Roots of education in India have been dated back to ancient times. Education in India falls under the control of both the Union Government and the states, with some responsibilities lying with the Union and the states having autonomy for others. Indian constitution has bestowed the citizens with school education as the fundamental right.
The main contributors to economic growth in India have been cited to increased rate of literacy approximated to almost two thirds of the population. According to industry sources, the private education market in India is estimated to be worth $40 billion in 2008 and will increase to $68 billion by 2012. Despite growing investment in education, 35% of the population is illiterate and only 15% of the students reach high school. Among the engineering and polytechnic institutions about 57% of college professors lack either a master’s or PhD degree. Shortage of trained and quality faculty is becoming an increasing concern for institutions.
The Indian government lays emphasis to primary education up to the age of fourteen years referred to as -Elementary Education in India. The Indian government has also prohibited child labour in order, to ensure that the children do not enter unsafe working conditions. 80% of all recognized schools in India at the Elementary Stage are government run or supported, making it the largest provider of education in the Country. “Right of Children to Free and Compulsory Education Act 2009” bestows children from six to 14 years of age or up to class VIII free education. However, due to shortage of resources and lack of political will, this system suffers from massive gaps including high pupil teacher ratios, shortage of infrastructure and poor level of teacher training. The current scheme for universalization of Education for All the “Sarva Shiksha Abhiyan” is one of the largest education initiatives in the world. Although the enrollment has been enhanced, the levels of quality still remain low.
A special Integrated Education for Disabled Children (IEDC) programme was started in 1974 with a focus on primary education. Along side also came a special programme, the Kendriya Vidyalaya project, started for the employees of the central government of India, who are distributed throughout the country.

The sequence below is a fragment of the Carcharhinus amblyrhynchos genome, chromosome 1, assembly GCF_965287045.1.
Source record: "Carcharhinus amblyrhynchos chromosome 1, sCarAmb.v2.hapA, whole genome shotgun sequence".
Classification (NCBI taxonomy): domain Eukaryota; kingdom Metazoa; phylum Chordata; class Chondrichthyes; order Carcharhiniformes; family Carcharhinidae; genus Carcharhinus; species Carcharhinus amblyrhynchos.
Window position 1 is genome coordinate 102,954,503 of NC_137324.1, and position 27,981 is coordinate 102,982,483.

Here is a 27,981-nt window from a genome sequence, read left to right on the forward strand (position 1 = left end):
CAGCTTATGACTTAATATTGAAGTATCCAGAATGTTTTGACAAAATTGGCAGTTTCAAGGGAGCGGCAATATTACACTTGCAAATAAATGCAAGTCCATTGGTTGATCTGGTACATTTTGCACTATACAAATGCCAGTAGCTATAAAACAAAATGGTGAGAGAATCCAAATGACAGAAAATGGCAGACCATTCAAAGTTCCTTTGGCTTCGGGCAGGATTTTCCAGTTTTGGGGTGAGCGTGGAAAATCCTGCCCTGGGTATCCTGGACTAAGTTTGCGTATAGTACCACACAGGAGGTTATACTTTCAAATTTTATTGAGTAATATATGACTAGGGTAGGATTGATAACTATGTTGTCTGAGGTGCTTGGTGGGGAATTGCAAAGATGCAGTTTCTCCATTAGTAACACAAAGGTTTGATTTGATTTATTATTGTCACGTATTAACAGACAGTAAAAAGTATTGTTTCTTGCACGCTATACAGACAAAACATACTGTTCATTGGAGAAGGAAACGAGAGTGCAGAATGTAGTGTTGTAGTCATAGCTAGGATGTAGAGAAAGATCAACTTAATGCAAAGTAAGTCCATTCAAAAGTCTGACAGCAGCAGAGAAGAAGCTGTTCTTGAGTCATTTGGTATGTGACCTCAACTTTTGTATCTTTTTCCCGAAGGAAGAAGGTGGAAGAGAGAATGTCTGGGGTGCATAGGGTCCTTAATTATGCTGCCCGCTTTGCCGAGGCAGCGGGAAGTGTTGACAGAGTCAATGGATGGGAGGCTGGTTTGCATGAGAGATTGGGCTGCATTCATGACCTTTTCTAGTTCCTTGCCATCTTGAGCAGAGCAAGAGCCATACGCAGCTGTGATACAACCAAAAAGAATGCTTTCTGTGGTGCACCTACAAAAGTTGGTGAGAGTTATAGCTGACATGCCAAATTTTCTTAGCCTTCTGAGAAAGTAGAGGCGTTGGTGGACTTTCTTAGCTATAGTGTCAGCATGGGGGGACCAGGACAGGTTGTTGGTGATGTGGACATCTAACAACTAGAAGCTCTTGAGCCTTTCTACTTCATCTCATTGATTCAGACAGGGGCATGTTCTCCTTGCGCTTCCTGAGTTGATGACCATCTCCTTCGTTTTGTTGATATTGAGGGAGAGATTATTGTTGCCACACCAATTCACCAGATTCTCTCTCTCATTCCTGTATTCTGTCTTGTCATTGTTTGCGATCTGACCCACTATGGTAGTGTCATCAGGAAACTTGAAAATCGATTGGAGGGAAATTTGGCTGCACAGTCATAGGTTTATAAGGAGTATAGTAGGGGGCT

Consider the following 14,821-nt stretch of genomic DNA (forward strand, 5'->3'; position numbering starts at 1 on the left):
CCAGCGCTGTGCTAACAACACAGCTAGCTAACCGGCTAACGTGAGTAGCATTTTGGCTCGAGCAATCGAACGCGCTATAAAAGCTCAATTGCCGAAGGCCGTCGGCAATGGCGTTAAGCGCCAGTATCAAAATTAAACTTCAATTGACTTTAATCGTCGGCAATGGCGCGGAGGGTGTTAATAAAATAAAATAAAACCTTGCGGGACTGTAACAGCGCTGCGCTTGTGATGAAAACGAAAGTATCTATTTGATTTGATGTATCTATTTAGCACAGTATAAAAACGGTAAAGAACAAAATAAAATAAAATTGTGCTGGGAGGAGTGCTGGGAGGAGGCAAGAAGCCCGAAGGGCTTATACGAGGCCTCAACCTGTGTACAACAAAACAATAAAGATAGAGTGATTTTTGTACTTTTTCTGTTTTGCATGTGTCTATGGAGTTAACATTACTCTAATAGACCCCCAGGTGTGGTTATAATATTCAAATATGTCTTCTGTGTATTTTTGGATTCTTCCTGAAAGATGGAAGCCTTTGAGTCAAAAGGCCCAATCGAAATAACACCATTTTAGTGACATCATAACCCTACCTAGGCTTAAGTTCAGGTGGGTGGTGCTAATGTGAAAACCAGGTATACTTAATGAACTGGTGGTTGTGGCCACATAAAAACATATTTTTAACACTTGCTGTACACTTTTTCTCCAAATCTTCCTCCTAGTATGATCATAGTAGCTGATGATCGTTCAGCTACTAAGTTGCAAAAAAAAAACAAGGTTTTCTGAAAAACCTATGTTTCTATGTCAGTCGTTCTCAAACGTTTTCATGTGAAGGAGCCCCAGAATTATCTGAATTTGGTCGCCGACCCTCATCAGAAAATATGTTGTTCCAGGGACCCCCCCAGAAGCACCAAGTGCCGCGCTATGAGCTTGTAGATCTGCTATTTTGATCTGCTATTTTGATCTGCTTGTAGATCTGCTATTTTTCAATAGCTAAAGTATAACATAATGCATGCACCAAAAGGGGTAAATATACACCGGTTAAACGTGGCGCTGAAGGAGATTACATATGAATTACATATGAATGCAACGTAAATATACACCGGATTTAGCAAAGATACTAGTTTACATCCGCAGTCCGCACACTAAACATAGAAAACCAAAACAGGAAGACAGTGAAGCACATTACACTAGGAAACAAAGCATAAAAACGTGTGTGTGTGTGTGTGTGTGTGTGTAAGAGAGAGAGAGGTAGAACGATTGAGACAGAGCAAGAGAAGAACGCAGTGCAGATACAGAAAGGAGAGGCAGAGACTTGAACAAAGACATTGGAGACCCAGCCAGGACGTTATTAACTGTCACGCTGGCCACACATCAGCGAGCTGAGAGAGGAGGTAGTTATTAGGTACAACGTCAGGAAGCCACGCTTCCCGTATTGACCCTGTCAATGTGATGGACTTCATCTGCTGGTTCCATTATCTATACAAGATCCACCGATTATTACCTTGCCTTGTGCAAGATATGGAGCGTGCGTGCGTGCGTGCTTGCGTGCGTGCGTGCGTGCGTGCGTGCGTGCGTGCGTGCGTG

India’s higher education seems to be the third largest in the world, as of 2009, India has 20 central universities, 215 state universities, 100 deemed universities, 5 institutions established and functioning under the State Act, and 13 institutes which are of national importance. Tertiary level of education in Science, technology and medicine are by and large been given immense importance.
The Union Budget 2010-11 announced a major allocation increment of 16 per cent for school education. Finance Minister Pranab Mukherjee said, “I propose to increase the plan allocation for school education from Rs 26,800 crore in 2009-10 to Rs 31,036 crore in 2010-11″. This accounts for an increase of Rs 4,236 crore from the 2009-10 fiscal.
According to the Census of 2001, “every person above the age of 7 years who can read and write in any language is said to be literate”. There is a wide gender disparity in the literacy rate in India, an adult (15+ years) the literacy rates in 2009 were 76.9% for men and 54.5% for women. According to a study by industry sources, estimates of 80% of all schools in India are government schools making the Government the major provider of education. However, because of poor quality of public education, 27% of Indian children are privately educated.
India viewed education as an effective tool for bringing social change through rural community development and hence came up several initiatives. Nursery schools, elementary schools, secondary school, and schools for adult education for women were set up through the “Gandhigram Rural Institute” for rural education.
Come join hands in the continuum of learning and enabling individuals to achieve their goals, to develop their potential and knowledge. In this way we can participate in contributing to the wider society and increasing the literacy rate of our country.